THE GREENE GRIDIRON VALVE ENGINE

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John P. Wilcox
Courtesy of John P. Wilcox, 47 Deland Ave., Columbia, Ohio 43214. Frame of the Greene gridiron valve engine in storage awaiting restoration. Cylinder is !2 x 30 bore and stroke, flywheel (not shown) is 10 foot diameter by 17 face. Built by the Providence

47 Deland Ave. Columbus, Ohio 43214

Last summer we were so fortunate as to become the owner of the
ancient Greene steam engine that powered the Cheraw Sash Door and
Lumber Co. of Cheraw, South Carolina for many years. After two long
truck trips over the mountains and some on-the-scene ‘head
scratching’ over how to get the ten-foot flywheel up out of its
pit, all her parts are now home, cleaned, and greased. The
accompanying picture shows the frame in storage awaiting
restoration at Trail Run Station, Monroe County, Ohio.

The Greene engine was patented in 1855 by Mr. Noble T. Greene,
six years after George Corliss received his basic patents. Like the
Corliss, it has a drop cut-off valve gear with dashpots, and the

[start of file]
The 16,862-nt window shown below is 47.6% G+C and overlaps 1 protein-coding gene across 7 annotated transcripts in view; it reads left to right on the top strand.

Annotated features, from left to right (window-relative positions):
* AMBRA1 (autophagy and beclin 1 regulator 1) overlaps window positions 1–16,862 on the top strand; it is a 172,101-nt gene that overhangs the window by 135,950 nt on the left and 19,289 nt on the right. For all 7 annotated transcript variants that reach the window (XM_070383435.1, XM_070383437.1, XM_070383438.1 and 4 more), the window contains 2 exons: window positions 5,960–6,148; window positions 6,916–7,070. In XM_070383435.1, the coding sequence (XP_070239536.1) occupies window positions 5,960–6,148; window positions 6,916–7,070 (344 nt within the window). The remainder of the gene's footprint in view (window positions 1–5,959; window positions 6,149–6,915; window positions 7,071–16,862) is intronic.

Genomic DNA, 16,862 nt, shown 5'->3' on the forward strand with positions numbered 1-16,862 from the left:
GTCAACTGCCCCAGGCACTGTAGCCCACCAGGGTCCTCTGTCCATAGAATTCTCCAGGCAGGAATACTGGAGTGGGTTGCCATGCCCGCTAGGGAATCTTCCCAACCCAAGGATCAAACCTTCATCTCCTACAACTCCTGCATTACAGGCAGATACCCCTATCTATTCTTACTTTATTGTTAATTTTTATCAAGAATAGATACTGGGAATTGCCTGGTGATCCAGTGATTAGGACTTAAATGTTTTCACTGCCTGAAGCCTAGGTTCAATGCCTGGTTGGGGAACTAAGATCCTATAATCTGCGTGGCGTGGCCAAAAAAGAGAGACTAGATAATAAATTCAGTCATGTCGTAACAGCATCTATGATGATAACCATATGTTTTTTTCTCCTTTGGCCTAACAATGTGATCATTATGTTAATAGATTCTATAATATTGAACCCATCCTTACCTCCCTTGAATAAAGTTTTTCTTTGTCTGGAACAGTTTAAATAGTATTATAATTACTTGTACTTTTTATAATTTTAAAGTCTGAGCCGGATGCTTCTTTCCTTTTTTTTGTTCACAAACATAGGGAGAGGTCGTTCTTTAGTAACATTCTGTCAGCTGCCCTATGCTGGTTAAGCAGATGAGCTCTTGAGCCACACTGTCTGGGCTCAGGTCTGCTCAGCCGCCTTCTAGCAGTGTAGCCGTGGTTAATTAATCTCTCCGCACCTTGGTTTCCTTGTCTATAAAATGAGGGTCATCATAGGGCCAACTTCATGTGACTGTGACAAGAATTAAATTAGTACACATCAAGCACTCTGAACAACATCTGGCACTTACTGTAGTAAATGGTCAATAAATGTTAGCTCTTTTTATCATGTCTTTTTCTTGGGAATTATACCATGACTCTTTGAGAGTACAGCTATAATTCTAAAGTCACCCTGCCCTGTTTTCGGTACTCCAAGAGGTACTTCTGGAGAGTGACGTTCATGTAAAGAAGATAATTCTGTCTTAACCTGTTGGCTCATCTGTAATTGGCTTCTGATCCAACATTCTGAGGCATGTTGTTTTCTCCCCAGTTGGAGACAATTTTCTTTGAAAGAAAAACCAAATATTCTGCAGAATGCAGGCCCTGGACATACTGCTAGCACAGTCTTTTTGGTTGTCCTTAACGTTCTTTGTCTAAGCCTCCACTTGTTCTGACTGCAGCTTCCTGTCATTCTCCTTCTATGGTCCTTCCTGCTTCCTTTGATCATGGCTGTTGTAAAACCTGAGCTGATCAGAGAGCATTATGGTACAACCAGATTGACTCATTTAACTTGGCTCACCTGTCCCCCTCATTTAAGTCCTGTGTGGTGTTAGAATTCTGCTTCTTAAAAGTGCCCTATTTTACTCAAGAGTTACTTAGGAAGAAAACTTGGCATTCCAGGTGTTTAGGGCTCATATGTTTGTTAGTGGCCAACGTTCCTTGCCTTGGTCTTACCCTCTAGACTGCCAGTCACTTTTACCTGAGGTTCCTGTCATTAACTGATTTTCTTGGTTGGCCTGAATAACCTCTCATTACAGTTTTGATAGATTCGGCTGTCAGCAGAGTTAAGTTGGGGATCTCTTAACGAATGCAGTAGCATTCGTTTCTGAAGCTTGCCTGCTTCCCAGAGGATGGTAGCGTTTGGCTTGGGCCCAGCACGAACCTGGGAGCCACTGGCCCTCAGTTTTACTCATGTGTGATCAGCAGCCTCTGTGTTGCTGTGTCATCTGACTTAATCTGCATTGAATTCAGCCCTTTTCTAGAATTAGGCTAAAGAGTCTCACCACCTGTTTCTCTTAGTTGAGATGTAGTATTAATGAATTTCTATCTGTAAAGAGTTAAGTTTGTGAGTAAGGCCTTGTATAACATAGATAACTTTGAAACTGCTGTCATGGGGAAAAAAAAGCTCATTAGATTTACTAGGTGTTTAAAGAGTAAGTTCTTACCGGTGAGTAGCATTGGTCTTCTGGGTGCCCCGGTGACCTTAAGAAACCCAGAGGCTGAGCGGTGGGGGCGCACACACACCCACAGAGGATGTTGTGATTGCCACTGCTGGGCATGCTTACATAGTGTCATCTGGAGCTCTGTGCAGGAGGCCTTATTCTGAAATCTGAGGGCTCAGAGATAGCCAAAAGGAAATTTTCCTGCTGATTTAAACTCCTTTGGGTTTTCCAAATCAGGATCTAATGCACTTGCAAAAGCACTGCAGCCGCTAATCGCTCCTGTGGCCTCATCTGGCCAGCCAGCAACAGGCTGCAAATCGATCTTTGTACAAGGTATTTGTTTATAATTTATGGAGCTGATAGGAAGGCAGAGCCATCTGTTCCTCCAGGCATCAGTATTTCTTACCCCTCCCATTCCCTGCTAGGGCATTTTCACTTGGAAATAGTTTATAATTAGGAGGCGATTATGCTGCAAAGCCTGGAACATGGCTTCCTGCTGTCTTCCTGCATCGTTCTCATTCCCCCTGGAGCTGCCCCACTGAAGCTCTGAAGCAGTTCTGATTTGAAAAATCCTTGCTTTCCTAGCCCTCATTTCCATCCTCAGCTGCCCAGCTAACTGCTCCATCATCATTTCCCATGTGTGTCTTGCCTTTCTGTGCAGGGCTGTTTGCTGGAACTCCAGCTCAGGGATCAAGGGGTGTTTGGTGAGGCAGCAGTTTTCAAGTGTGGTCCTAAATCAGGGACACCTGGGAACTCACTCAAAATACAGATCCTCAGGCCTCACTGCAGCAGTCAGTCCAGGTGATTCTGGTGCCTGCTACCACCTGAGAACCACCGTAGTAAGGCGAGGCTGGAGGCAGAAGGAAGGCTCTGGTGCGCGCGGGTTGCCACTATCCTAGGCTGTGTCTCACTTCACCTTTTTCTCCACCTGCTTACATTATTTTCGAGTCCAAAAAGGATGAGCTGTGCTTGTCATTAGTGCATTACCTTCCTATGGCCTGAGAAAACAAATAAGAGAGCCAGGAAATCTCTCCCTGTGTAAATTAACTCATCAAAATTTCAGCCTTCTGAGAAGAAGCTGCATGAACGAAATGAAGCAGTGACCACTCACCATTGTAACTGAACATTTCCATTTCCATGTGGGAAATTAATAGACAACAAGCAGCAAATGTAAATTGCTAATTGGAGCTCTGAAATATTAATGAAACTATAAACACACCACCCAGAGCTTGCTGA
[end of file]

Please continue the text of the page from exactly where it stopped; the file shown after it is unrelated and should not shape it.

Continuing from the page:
separate inlet and exhuast valves are located at the four corners
of the cylinder. There the similarity ends, however, as the valves
are of the flat ‘gridiron’ type and the arrangement of the
mechanism that works them is entirely different. The inlet valves
are tripped by a ‘plug-tree’ mechanism similar to that used
on the early Newcomen and Cornish engines. An eccentric on the
crankshaft works a slide on the side of the cylinder through the
usual reciprocating rods. To open the valves, lugs projecting from
the top of the slide engage fingers hanging from the ends of the
two rock shafts running to the upper part of the cylinder. As the
slide continues it motion, the ends of the fingers are swung up
until they slip off the lugs, allowing the valves to snap shut. In
the Greene, the governor varies the height of the lugs to control
the point of cut-off. Unlike the single-eccentric Corliss engine,
it can cut off at any point from the beginning of the stroke to
nearly full stroke.

The exhaust valves slide crosswise under the cylinder and are
driven by an oscillating side shaft from a second eccentric.

Mr. Corliss brought suit and managed to halt production of the
Greene engine for a time, but its manufacture was resumed at the
expiration of the Corliss patents and was continued for several
years by the Providence, R.I. Another example is on display in the
Ford Museum.

While in Cheraw we viewed an even larger steam engine in another
factory there. It was a Murray Corliss, with twelve foot flywheel.
A relatively plain engine and with quite a bit of rust damage, but
it could be restored if anybody wants a big engine badly
enough.

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